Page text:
Wandering down cobbled streets of pastel houses, warm evening sun with music around every corner it was difficult to believe this was in the same Riga first visited in 1988. Then streets were empty bar headscarf clad ladies, scurrying across vast open squares surrounded by austere architecture.

Now, Latvia is open for business. There is pride in this new democracy. Buildings have been restored to their former glory. Archways take you under the city wall, art appears in the oddest of places. Doorways and roof tops. Glance up and you will see detail designed to impress. Each merchant of the Baltic port trying to out do his rival with expressions of wealth. Or even their distaste of the authority with the black cat spires.


Spending less than a day in Riga this visit, but managed to refresh memories of things seen in the past and be amazed by the progress. Riga is only a 3 hour flight away and still has its own currency, the LAT. Prices are much the same as the UK, or slightly cheaper, so for a long weekend of history and culture it is well worth a visit.

The Museum of Occupation brings to life the harrowing times between the wars when first Germany invaded, then Stalin tried to destroy the culture by bringing in Russians from the hinterland. Any resistance was met with deportation to Siberia and the Gulag.

The city squares now ring out with music of every kind. Lnger to hear oclal artists such as Latvian Rock 'n Roll celeb, Pete Anderson. Who, apparently is a Eastern Europe celeb. Rock and Roll is immensely popular in Soviet Countries. The group was so ‘Anglicised’ I did ask if they were English, but no, they are Latvian. Round another corner, into another square and Florence and the Machine was being honoured.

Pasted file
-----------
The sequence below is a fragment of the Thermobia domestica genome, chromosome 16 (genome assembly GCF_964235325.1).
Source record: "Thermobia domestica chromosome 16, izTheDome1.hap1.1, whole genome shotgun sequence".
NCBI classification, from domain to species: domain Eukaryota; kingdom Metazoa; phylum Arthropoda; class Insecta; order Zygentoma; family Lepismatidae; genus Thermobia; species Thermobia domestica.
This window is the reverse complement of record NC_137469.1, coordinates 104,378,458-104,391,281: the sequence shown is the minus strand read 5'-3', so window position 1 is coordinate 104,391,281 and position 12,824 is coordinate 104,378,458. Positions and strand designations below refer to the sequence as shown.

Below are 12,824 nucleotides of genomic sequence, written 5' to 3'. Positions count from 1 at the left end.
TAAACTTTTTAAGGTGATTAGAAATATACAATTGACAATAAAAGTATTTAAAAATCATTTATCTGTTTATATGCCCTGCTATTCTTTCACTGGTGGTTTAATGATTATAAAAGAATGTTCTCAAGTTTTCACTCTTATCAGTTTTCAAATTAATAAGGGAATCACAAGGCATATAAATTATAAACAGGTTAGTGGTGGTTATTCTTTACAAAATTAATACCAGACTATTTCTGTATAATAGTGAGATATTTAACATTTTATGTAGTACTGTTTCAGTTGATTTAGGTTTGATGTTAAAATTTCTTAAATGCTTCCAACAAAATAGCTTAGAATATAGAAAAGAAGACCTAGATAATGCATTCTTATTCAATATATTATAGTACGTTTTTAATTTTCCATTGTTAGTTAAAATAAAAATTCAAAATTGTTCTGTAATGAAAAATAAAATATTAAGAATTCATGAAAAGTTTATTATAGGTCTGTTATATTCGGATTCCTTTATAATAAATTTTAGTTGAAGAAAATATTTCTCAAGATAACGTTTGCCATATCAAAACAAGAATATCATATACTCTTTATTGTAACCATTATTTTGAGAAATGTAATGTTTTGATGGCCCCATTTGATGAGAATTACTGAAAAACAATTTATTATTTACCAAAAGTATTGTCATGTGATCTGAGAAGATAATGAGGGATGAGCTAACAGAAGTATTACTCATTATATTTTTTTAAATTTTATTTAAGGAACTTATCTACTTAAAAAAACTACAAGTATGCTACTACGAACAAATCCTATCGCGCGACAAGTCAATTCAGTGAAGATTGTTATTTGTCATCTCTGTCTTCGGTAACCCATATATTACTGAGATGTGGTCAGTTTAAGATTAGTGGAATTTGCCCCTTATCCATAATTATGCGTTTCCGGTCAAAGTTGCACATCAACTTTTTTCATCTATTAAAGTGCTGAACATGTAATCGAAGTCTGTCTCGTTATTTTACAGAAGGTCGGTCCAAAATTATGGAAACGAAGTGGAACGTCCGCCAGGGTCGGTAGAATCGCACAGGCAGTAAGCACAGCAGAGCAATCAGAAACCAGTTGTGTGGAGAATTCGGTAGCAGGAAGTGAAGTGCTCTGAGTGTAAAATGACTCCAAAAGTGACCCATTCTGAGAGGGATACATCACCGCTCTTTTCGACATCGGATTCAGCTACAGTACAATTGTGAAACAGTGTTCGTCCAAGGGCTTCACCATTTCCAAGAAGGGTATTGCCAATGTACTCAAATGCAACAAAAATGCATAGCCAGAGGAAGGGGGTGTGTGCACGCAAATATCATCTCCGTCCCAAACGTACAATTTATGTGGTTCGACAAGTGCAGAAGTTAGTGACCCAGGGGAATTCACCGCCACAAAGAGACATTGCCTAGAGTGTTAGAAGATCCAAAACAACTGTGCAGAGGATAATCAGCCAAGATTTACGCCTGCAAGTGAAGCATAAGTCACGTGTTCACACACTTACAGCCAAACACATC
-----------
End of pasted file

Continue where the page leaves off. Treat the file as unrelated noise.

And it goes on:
The churches managed to survive by becoming concert halls during the occupation. Now they have been reclaimed by their Faith and restoration has been aided by overseas. Some of the textiles on display are magnificent.


A little west of Riga is Jurmala. Seaside. Once it was just an escape for the Riga population, then, during the occupation, it was claimed by the Communist Party élite for their play ground. It is still very popular for Russians and the prices match those in St Tropez. So it is strange to see houses in a state of disrepair dotted among those which have been restored. Jurmala made an alternative base, on this trip, and it was wonderful. Quiet and peaceful in May. Lovely restaurants just opening for the summer season ahead. Everywhere is incredible clean and Latvian people and friendly and welcoming, and most of them speak English to some degree.

Jurmala has vast beaches of white sand backed by forest. Few buildings break the skyline. Latvia has seen how other coastlines have been marred by building and is trying not to let it happen here. On the landward side of the resort is the River Lielupe. At one point the land between them is only 300m. As there are so few hills a bike is a great way to get around but if that is too energetic then take a tour on the little electric cars, like overgrown golf buggies.


The Jurmala Spa, as suggested by the name, is one of several Spa hotels in the region. Something the Baltic loves. The Spa area takes over 2 entire floors of the hotel and you can bath in mud, be rubbed down with salt and baked in paper. To name but a few. The food here, as elsewhere was good value, though a little more expensive than outside the hotel.

The Scandinavians have already discovered Riga and Jurmala. Why not try something different and take the plunge?